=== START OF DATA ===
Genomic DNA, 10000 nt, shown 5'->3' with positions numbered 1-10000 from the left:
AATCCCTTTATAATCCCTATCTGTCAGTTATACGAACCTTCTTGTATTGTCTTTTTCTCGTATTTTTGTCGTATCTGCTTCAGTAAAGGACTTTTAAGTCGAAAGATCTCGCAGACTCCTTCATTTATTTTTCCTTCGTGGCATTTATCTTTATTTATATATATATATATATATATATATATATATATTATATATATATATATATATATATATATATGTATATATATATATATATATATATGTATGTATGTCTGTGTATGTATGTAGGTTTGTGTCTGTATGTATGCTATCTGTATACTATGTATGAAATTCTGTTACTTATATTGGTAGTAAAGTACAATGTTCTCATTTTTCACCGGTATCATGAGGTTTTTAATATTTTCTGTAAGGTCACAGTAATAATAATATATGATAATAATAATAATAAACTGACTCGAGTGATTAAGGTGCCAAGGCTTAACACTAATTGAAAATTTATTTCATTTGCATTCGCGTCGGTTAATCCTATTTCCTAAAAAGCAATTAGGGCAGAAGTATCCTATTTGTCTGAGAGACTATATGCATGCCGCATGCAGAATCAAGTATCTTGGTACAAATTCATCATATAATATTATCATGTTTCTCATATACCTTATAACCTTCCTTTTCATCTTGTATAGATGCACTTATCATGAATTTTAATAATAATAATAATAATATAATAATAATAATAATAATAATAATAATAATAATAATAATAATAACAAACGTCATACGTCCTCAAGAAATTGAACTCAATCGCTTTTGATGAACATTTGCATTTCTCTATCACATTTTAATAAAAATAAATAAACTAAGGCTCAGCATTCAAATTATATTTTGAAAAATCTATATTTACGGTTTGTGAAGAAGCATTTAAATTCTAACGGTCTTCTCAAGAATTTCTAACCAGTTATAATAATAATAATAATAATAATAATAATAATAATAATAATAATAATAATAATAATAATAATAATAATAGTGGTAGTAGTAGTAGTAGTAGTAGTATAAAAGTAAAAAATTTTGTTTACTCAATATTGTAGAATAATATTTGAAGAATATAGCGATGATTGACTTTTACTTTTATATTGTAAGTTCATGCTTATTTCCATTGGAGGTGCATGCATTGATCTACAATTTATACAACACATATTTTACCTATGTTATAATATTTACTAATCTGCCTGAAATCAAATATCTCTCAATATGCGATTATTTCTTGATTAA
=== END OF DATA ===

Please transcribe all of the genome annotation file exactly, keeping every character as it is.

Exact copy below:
Genomic DNA, 10000 nt, shown 5'->3' with positions numbered 1-10000 from the left:
AATCCCTTTATAATCCCTATCTGTCAGTTATACGAACCTTCTTGTATTGTCTTTTTCTCGTATTTTTGTCGTATCTGCTTCAGTAAAGGACTTTTAAGTCGAAAGATCTCGCAGACTCCTTCATTTATTTTTCCTTCGTGGCATTTATCTTTATTTATATATATATATATATATATATATATATATATTATATATATATATATATATATATATATATGTATATATATATATATATATATATGTATGTATGTCTGTGTATGTATGTAGGTTTGTGTCTGTATGTATGCTATCTGTATACTATGTATGAAATTCTGTTACTTATATTGGTAGTAAAGTACAATGTTCTCATTTTTCACCGGTATCATGAGGTTTTTAATATTTTCTGTAAGGTCACAGTAATAATAATATATGATAATAATAATAATAAACTGACTCGAGTGATTAAGGTGCCAAGGCTTAACACTAATTGAAAATTTATTTCATTTGCATTCGCGTCGGTTAATCCTATTTCCTAAAAAGCAATTAGGGCAGAAGTATCCTATTTGTCTGAGAGACTATATGCATGCCGCATGCAGAATCAAGTATCTTGGTACAAATTCATCATATAATATTATCATGTTTCTCATATACCTTATAACCTTCCTTTTCATCTTGTATAGATGCACTTATCATGAATTTTAATAATAATAATAATAATATAATAATAATAATAATAATAATAATAATAATAATAATAATAATAACAAACGTCATACGTCCTCAAGAAATTGAACTCAATCGCTTTTGATGAACATTTGCATTTCTCTATCACATTTTAATAAAAATAAATAAACTAAGGCTCAGCATTCAAATTATATTTTGAAAAATCTATATTTACGGTTTGTGAAGAAGCATTTAAATTCTAACGGTCTTCTCAAGAATTTCTAACCAGTTATAATAATAATAATAATAATAATAATAATAATAATAATAATAATAATAATAATAATAATAATAATAATAGTGGTAGTAGTAGTAGTAGTAGTAGTATAAAAGTAAAAAATTTTGTTTACTCAATATTGTAGAATAATATTTGAAGAATATAGCGATGATTGACTTTTACTTTTATATTGTAAGTTCATGCTTATTTCCATTGGAGGTGCATGCATTGATCTACAATTTATACAACACATATTTTACCTATGTTATAATATTTACTAATCTGCCTGAAATCAAATATCTCTCAATATGCGATTATTTCTTGATTAA